Figure 6: Path Label Protection with Hop-by-Hop Symmetric Cryptography

6. References

6.1. Normative References

Moiseenko, I. and D. Oran, "Path Switching in Content Centric and Named Data Networks", Proceedings of the 4th ACM Conference on Information-Centric Networking, Pages 66-76, DOI 10.1145/3125719.3125721, DOI 10.1145/3125719.3125721, , <https://conferences.sigcomm.org/acm-icn/2017/proceedings/icn17-2.pdf>.
Bradner, S., "Key words for use in RFCs to Indicate Requirement Levels", BCP 14, RFC 2119, DOI 10.17487/RFC2119, , <https://www.rfc-editor.org/info/rfc2119>.
Leiba, B., "Ambiguity of Uppercase vs Lowercase in RFC 2119 Key Words", BCP 14, RFC 8174, DOI 10.17487/RFC8174, , <https://www.rfc-editor.org/info/rfc8174>.
Mosko, M., Solis, I., and C. Wood, "Content-Centric Networking (CCNx) Semantics", RFC 8569, DOI 10.17487/RFC8569, , <https://www.rfc-editor.org/info/rfc8569>.
Mosko, M., Solis, I., and C. Wood, "Content-Centric Networking (CCNx) Messages in TLV Format", RFC 8609, DOI 10.17487/RFC8609, , <https://www.rfc-editor.org/info/rfc8609>.

6.2. Informative References

Tschudin, C., Wood, C. A., Mosko, M., and D. Oran, Ed., "File-Like ICN Collections (FLIC)", Work in Progress, Internet-Draft, draft-irtf-icnrg-flic-05, , <https://datatracker.ietf.org/doc/html/draft-irtf-icnrg-flic-05>.
Mahdian, M., Arianfar, S., Gibson, J., and D. Oran, "MIRCC: Multipath-aware ICN Rate-based Congestion Control", Proceedings of the 3rd ACM Conference on Information-Centric Networking, Pages 1-10, DOI 10.1145/2984356.2984365, , <http://conferences2.sigcomm.org/acm-icn/2016/proceedings/p1-mahdian.pdf>.
NDN, "Named Data Networking: Executive Summary", <https://named-data.net/project/execsummary/>.
NFD, "NDNLPv2", <https://redmine.named-data.net/projects/nfd/wiki/NDNLPv2>.
NDN, "NDN Packet Format Specification v0.3", <https://named-data.net/doc/NDN-packet-spec/current/>.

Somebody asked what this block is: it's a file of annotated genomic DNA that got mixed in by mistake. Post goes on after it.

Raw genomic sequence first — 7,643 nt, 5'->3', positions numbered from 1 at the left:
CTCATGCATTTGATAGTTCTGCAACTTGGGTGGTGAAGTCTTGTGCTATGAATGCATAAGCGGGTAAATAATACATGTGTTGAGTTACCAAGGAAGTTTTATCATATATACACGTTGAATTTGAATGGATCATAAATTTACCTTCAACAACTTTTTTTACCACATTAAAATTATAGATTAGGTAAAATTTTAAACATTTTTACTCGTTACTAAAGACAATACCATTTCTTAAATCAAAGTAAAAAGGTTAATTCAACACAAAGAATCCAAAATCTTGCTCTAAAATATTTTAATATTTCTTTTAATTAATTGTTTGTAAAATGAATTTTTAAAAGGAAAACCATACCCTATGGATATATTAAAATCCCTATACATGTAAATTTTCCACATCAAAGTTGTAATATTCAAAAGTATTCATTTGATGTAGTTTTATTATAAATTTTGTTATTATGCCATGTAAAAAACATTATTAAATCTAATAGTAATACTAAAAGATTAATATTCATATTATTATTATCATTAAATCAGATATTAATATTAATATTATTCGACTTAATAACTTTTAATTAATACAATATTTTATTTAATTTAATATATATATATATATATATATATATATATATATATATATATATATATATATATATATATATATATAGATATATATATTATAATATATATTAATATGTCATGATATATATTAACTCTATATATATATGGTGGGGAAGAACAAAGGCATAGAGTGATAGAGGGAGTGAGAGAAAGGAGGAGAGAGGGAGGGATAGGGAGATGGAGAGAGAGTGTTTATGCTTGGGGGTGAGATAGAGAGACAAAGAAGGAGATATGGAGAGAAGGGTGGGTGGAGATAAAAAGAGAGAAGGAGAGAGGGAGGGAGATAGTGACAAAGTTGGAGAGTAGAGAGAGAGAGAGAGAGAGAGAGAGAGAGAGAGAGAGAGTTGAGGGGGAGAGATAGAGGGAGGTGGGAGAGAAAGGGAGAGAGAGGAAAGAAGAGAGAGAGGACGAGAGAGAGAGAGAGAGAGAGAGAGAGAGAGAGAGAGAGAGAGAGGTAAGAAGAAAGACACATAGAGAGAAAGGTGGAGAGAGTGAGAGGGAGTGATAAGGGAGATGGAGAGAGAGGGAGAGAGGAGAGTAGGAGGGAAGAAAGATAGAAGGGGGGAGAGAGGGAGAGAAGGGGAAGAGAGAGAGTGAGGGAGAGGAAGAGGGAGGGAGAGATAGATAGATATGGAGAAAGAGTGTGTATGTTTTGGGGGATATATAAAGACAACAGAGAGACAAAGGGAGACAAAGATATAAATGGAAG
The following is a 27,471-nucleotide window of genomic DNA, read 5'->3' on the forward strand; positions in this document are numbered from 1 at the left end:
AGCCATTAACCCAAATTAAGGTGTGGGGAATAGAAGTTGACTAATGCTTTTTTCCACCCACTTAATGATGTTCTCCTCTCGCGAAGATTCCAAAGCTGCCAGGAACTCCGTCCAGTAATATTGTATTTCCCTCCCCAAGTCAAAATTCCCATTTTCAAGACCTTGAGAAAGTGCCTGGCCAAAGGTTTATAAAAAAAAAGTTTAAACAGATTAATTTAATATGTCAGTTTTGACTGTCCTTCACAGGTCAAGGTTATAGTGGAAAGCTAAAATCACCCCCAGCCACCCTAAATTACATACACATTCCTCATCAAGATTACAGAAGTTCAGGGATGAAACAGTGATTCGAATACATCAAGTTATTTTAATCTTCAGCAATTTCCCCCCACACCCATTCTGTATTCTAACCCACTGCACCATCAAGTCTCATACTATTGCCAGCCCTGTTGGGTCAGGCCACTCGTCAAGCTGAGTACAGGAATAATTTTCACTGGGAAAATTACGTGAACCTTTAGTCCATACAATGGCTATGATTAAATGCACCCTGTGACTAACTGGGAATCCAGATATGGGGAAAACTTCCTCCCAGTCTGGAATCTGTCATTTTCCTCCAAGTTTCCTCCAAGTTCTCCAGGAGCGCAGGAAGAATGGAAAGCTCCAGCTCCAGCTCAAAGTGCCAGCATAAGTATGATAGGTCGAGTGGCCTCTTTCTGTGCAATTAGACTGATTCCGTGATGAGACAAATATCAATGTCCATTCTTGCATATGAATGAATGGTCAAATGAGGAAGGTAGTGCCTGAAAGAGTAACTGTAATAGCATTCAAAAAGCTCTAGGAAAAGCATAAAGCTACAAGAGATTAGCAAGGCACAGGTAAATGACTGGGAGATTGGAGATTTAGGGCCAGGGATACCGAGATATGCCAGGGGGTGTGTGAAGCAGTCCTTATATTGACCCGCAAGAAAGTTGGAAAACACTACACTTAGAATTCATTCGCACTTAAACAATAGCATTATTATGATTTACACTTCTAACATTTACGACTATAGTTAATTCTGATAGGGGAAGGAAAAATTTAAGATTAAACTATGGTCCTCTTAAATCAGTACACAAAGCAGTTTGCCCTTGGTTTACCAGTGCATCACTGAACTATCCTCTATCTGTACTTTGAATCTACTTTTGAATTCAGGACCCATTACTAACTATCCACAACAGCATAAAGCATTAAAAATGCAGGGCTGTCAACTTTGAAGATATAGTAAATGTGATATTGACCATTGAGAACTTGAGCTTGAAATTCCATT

Kompella, K., Swallow, G., Pignataro, C., Ed., Kumar, N., Aldrin, S., and M. Chen, "Detecting Multiprotocol Label Switched (MPLS) Data-Plane Failures", RFC 8029, DOI 10.17487/RFC8029, , <https://www.rfc-editor.org/info/rfc8029>.
Wissingh, B., Wood, C., Afanasyev, A., Zhang, L., Oran, D., and C. Tschudin, "Information-Centric Networking (ICN): Content-Centric Networking (CCNx) and Named Data Networking (NDN) Terminology", RFC 8793, DOI 10.17487/RFC8793, , <https://www.rfc-editor.org/info/rfc8793>.
Trammell, B., "Current Open Questions in Path-Aware Networking", RFC 9217, DOI 10.17487/RFC9217, , <https://www.rfc-editor.org/info/rfc9217>.
Mastorakis, S., Oran, D., Moiseenko, I., Gibson, J., and R. Droms, "Information-Centric Networking (ICN) Traceroute Protocol Specification", RFC 9507, DOI 10.17487/RFC9507, , <https://www.rfc-editor.org/info/rfc9507>.
Mastorakis, S., Oran, D., Gibson, J., Moiseenko, I., and R. Droms, "Information-Centric Networking (ICN) Ping Protocol Specification", RFC 9508, DOI 10.17487/RFC9508, , <https://www.rfc-editor.org/info/rfc9508>.
de Kater, C., Rustignoli, N., and A. Perrig, "SCION Overview", Work in Progress, Internet-Draft, draft-dekater-panrg-scion-overview-05, , <https://datatracker.ietf.org/doc/html/draft-dekater-panrg-scion-overview-05>.
Song, J., Lee, M., and T. Kwon, "SMIC: Subflow-level Multi-path Interest Control for Information Centric Networking", Proceedings of the 5th ACM Conference on Information-Centric Networking, Pages 77-87, DOI 10.1145/3267955.3267971, , <https://conferences.sigcomm.org/acm-icn/2018/proceedings/icn18-final62.pdf>.

Authors' Addresses

Ilya Moiseenko
Apple, Inc.
Cupertino, CA
United States of America
Dave Oran
Network Systems Research and Design
4 Shady Hill Square
Cambridge, MA 02138
United States of America